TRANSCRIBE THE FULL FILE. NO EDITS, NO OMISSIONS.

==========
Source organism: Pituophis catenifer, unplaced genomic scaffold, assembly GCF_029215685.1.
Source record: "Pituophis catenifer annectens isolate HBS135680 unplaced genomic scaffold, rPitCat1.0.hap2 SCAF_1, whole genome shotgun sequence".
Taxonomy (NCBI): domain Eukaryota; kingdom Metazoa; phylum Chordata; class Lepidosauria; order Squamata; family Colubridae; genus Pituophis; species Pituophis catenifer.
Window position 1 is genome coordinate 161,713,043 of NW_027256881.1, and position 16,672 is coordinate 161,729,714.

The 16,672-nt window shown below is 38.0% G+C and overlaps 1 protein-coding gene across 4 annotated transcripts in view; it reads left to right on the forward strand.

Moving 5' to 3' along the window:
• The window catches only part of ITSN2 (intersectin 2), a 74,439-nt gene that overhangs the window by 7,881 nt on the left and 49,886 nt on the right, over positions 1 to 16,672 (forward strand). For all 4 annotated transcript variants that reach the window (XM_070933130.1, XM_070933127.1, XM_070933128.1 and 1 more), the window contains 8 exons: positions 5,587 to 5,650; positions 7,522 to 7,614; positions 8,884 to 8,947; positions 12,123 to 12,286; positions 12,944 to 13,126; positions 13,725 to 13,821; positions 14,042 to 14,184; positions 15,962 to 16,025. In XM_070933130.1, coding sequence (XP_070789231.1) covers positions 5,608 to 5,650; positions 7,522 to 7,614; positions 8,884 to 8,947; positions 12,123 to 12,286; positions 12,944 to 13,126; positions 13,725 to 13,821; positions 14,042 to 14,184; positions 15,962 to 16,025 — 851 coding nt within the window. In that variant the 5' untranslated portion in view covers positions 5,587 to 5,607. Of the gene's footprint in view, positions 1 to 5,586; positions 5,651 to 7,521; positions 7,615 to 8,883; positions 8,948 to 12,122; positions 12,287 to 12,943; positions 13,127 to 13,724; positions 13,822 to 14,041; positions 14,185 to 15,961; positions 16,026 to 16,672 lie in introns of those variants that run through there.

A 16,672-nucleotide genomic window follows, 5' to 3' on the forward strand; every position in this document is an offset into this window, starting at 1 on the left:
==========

Source organism: Pituophis catenifer, unplaced genomic scaffold, assembly GCF_029215685.1.
Source record: "Pituophis catenifer annectens isolate HBS135680 unplaced genomic scaffold, rPitCat1.0.hap2 SCAF_1, whole genome shotgun sequence".
Taxonomy (NCBI): domain Eukaryota; kingdom Metazoa; phylum Chordata; class Lepidosauria; order Squamata; family Colubridae; genus Pituophis; species Pituophis catenifer.
Window position 1 is genome coordinate 161,713,043 of NW_027256881.1, and position 16,672 is coordinate 161,729,714.

The 16,672-nt window shown below is 38.0% G+C and overlaps 1 protein-coding gene across 4 annotated transcripts in view; it reads left to right on the forward strand.

Moving 5' to 3' along the window:
• The window catches only part of ITSN2 (intersectin 2), a 74,439-nt gene that overhangs the window by 7,881 nt on the left and 49,886 nt on the right, over positions 1 to 16,672 (forward strand). For all 4 annotated transcript variants that reach the window (XM_070933130.1, XM_070933127.1, XM_070933128.1 and 1 more), the window contains 8 exons: positions 5,587 to 5,650; positions 7,522 to 7,614; positions 8,884 to 8,947; positions 12,123 to 12,286; positions 12,944 to 13,126; positions 13,725 to 13,821; positions 14,042 to 14,184; positions 15,962 to 16,025. In XM_070933130.1, coding sequence (XP_070789231.1) covers positions 5,608 to 5,650; positions 7,522 to 7,614; positions 8,884 to 8,947; positions 12,123 to 12,286; positions 12,944 to 13,126; positions 13,725 to 13,821; positions 14,042 to 14,184; positions 15,962 to 16,025 — 851 coding nt within the window. In that variant the 5' untranslated portion in view covers positions 5,587 to 5,607. Of the gene's footprint in view, positions 1 to 5,586; positions 5,651 to 7,521; positions 7,615 to 8,883; positions 8,948 to 12,122; positions 12,287 to 12,943; positions 13,127 to 13,724; positions 13,822 to 14,041; positions 14,185 to 15,961; positions 16,026 to 16,672 lie in introns of those variants that run through there.

A 16,672-nucleotide genomic window follows, 5' to 3' on the forward strand; every position in this document is an offset into this window, starting at 1 on the left: